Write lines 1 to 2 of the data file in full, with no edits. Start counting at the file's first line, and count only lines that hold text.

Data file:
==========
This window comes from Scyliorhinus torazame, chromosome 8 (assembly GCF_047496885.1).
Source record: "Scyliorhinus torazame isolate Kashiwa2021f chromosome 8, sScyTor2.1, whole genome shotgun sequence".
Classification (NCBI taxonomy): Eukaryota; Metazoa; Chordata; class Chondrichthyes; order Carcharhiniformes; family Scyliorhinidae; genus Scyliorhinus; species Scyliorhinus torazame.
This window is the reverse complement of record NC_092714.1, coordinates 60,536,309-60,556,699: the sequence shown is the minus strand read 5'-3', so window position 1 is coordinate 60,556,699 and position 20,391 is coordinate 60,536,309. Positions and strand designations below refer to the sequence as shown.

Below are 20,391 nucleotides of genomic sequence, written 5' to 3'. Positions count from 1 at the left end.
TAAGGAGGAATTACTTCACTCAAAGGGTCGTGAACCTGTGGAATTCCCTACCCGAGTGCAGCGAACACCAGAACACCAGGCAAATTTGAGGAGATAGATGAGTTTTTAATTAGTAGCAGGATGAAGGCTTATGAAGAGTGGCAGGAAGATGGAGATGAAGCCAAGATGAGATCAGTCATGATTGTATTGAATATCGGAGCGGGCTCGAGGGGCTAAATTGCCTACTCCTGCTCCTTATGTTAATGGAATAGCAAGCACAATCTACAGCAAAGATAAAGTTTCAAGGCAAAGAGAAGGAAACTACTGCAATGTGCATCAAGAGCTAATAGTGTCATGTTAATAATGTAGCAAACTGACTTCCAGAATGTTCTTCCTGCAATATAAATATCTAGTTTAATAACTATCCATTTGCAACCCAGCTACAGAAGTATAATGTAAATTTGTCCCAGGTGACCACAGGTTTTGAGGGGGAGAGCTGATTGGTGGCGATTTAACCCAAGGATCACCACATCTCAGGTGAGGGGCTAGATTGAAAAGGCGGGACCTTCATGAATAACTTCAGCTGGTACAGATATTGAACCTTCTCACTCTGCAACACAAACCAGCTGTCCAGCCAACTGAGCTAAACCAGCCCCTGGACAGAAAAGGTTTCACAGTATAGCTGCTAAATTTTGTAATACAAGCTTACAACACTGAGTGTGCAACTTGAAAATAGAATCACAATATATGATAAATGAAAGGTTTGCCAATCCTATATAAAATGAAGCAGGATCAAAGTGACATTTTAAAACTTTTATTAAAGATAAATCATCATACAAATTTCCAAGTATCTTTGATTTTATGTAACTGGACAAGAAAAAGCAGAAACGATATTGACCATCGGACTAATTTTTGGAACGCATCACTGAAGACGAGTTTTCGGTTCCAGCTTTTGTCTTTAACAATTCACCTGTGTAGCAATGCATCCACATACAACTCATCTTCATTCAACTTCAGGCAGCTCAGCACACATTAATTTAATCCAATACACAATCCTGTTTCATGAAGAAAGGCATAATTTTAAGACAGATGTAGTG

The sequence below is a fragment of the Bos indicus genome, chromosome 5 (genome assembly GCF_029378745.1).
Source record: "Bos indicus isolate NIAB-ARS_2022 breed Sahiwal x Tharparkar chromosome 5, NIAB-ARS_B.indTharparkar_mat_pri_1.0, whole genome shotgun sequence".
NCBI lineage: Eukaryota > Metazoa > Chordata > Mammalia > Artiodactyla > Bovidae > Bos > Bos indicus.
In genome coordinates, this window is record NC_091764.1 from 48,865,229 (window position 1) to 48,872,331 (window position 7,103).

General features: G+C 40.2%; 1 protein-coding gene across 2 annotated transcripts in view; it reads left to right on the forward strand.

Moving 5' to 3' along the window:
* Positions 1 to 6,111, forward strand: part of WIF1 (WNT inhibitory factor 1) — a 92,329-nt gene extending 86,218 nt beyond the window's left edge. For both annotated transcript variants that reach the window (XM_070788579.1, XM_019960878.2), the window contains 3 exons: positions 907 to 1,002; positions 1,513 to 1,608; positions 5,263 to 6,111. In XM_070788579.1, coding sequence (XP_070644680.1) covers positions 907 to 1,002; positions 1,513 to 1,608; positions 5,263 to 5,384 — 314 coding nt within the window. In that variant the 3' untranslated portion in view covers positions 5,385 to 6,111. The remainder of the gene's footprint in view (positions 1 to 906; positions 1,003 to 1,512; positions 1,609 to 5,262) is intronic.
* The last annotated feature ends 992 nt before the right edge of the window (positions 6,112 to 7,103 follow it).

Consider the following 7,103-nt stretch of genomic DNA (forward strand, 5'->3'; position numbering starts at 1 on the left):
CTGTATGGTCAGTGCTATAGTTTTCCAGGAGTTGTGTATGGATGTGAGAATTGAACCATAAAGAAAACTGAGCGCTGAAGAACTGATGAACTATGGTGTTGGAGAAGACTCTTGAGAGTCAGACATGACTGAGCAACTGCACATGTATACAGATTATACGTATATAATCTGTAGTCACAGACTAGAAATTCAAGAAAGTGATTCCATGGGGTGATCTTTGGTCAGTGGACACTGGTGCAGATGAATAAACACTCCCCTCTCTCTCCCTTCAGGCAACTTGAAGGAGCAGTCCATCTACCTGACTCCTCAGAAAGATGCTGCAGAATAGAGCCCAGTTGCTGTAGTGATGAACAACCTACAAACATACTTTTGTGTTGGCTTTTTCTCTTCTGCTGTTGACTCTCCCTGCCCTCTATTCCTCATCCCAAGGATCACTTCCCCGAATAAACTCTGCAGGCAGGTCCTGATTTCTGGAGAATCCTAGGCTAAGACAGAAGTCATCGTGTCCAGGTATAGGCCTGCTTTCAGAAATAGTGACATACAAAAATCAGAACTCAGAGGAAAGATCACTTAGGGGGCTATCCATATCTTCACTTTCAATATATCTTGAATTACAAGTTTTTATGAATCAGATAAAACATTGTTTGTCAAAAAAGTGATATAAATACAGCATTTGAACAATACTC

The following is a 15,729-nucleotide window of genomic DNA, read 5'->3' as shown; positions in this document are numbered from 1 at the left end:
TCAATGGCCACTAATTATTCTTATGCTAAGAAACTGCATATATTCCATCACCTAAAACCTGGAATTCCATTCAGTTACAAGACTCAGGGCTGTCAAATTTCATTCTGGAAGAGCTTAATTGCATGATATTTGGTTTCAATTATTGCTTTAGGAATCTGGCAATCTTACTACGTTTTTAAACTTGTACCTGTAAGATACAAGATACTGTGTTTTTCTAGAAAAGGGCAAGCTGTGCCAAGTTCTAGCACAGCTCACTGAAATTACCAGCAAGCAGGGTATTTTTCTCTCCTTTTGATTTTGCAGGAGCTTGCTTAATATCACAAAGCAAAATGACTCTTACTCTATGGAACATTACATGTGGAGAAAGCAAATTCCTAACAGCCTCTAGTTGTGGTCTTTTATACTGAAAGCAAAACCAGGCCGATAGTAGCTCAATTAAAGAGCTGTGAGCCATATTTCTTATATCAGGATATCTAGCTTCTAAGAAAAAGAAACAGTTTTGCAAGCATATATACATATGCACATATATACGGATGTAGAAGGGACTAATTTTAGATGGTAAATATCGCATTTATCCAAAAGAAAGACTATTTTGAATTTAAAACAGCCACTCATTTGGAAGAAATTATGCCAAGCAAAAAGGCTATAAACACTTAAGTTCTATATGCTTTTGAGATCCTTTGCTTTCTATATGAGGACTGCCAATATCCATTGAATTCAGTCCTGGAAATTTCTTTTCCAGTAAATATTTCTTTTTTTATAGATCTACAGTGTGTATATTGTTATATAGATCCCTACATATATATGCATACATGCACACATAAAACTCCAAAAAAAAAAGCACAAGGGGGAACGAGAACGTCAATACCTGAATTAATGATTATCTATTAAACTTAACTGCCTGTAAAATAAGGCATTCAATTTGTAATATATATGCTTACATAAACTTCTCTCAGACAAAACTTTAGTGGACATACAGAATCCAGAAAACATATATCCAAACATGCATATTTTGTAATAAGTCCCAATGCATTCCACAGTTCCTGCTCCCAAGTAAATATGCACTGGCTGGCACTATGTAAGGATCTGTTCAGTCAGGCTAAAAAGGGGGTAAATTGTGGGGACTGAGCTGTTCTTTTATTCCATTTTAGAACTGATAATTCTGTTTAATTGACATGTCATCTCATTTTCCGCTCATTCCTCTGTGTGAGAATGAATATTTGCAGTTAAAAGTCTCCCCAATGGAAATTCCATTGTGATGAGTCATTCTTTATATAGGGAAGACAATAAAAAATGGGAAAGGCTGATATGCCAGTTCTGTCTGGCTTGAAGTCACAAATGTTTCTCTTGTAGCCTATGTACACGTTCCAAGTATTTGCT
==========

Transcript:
This window comes from Scyliorhinus torazame, chromosome 8 (assembly GCF_047496885.1).
Source record: "Scyliorhinus torazame isolate Kashiwa2021f chromosome 8, sScyTor2.1, whole genome shotgun sequence".